While visiting London recently, I had the opportunity to try the pizza at Franco Manca in Brixton. Here's a mini review:
Franco Manca (Brixton)
Small pizzeria tucked away in the middle of Brixton market offering wood-fired Neapolitan-style pizza.
Arriving about 20 minutes before the official noon opening time, I found several people already seated at the tables outside the restaurant along the main thoroughfare of Market Row. I ended up sitting inside the restaurant proper, close to the wood-fired oven. My order was taken (margherita: mozzarella, tomato, basil) and shortly thereafter the first pizzas of the day started flying out of the oven. Aside from the margherita, there were 5 other pizza choices on the menu. Non-pizza options were a salad and a small selection of beverages including an excellent organic lemonade. Further pizza 'specials' were detailed on a blackboard outside the restaurant from which my dining companion made their choice (roasted eggplant, parmigiano, tomato, basil).
In the Neapolitan tradition, the crust was tender and pliable with successful mouth delivery requiring the use of cutlery/folding. Ample char, and tang from the sourdough leavening dominated an otherwise bland cornicione. The tomato sauce tasted just like one might expect from uncooked, unadulterated canned tomatoes with no real sweetness but plenty of raw acidity. The basil was a token single leaf which added little to the overall flavour or balance of the pie. For an extra 90 pence, I had upgraded my order from the standard fior di latte to buffalo mozzarella. Sadly the cheese was the weakest point of the pizza. What I received had a slightly stringy texture (not creamy) despite the pizzas arriving nice and hot from the oven situated no more than 12 feet from where I was sitting. Tastewise, the cheese bore an unpleasant similarity to 'slightly off' mozzarella. Perhaps the bufala they were using was already past its best? Anyway, it was disappointing and left me wondering what the regular fior di latte is like. Based on the small sample I tried, the eggplant combination worked better than the margherita. The eggplant was well-seasoned and the basil marginally more generous but I suspect the pie mainly benefitted from the absence of mozzarella.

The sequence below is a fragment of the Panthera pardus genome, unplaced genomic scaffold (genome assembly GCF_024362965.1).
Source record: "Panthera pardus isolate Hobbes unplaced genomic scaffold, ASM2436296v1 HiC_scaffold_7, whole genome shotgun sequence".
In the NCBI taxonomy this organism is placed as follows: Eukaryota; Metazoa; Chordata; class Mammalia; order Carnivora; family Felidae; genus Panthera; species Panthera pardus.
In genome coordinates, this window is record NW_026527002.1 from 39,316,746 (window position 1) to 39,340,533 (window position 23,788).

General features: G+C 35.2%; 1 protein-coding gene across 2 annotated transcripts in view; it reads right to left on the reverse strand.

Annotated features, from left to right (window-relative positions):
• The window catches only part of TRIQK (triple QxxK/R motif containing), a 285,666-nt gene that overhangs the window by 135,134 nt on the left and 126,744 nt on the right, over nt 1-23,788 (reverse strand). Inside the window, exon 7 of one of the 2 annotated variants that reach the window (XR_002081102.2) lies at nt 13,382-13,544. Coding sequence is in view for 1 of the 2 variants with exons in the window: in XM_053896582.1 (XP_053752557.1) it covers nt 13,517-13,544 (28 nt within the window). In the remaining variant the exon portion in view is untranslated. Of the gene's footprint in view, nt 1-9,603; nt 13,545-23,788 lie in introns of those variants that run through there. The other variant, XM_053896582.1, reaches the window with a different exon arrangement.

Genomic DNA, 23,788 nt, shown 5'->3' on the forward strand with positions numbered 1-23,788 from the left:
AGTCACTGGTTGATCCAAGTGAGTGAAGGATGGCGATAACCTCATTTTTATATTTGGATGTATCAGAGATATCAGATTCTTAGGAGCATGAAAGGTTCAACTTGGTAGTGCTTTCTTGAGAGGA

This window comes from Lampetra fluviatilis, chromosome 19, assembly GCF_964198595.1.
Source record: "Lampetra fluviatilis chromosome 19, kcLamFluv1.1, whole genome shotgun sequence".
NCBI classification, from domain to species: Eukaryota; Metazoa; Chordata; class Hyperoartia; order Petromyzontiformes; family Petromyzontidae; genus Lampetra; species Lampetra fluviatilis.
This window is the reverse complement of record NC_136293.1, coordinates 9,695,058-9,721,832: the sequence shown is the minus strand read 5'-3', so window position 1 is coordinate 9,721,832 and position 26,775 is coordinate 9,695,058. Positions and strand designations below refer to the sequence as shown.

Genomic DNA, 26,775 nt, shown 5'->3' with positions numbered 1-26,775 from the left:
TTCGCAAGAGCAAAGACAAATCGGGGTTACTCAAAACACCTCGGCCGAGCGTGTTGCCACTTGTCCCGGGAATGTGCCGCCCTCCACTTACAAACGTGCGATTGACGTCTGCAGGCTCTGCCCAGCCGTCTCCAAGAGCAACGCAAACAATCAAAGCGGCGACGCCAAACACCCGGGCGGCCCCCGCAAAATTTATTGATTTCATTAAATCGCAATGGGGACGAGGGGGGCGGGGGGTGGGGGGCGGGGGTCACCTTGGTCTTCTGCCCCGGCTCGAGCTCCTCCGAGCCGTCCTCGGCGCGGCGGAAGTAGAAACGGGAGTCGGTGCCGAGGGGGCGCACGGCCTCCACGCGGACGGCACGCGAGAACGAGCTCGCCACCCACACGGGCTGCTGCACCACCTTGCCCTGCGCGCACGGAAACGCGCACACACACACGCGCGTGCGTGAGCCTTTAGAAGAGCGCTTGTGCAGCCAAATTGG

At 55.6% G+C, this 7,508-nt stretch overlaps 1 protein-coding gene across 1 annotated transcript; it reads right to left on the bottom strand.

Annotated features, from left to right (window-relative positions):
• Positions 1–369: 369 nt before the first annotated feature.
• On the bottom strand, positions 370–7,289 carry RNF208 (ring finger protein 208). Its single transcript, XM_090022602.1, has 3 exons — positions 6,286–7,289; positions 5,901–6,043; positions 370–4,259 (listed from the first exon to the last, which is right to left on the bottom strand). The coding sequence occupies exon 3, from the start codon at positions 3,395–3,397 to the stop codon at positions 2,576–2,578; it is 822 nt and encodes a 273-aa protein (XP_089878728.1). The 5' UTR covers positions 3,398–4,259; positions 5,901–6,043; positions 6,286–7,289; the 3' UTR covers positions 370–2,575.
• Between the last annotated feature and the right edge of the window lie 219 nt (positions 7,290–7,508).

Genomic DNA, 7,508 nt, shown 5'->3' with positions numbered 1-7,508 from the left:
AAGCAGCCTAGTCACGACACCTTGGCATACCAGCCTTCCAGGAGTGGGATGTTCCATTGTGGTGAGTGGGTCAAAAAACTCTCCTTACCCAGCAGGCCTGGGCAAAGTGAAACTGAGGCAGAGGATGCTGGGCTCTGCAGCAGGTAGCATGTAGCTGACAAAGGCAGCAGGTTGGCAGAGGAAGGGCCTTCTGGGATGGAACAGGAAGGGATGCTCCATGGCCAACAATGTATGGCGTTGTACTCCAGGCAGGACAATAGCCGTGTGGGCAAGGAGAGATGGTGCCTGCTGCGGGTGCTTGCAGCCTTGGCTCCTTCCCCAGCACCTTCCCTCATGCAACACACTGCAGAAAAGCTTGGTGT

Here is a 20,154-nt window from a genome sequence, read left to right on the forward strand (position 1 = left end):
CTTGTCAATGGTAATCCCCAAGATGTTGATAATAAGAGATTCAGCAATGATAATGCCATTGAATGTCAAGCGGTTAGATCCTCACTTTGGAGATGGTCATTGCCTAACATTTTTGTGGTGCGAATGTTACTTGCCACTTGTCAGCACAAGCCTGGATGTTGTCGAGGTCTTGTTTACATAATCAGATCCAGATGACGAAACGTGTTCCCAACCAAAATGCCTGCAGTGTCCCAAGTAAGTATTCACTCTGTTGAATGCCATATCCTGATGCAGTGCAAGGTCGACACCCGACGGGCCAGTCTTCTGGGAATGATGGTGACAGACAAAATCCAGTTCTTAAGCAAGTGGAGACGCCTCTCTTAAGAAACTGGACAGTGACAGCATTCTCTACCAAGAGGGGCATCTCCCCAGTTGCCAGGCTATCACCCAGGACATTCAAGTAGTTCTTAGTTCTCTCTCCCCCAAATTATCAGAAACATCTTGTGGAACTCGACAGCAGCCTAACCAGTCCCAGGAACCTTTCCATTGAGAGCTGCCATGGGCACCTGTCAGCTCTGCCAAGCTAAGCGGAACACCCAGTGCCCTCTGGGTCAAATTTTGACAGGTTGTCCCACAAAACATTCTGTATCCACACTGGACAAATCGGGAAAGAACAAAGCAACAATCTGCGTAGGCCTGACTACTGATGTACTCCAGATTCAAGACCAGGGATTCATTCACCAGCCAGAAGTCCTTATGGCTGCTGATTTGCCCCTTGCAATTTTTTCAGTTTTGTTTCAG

You'd be hard pushed to quibble with the bill (averaging around 6 GBP per pie). The prices seemed very reasonable for London and must surely be a key factor in the pizzeria's continuing success.
In summary, the pizza was competent; good even. It ticked all the right boxes for a Neapolitan-style pizza but the cheese was a letdown. Everything was well balanced and executed but not exceptional. Perhaps my expectations were a little too high, having read many of the threads on these forums about Marco Parente's work with Franco Manca (as stated on the menu itself). I can't say the special 'crisceto' imparted any flavour that I could call outstanding or unique. Tangy? yes but none of the complexity or depth that I normally associate with long fermentation. Would I go back? Yes, if I was in the area but while wood-fired Neapolitan pizza is still scarce in England, I wouldn't consider Franco Manca a 'destination pizzeria'.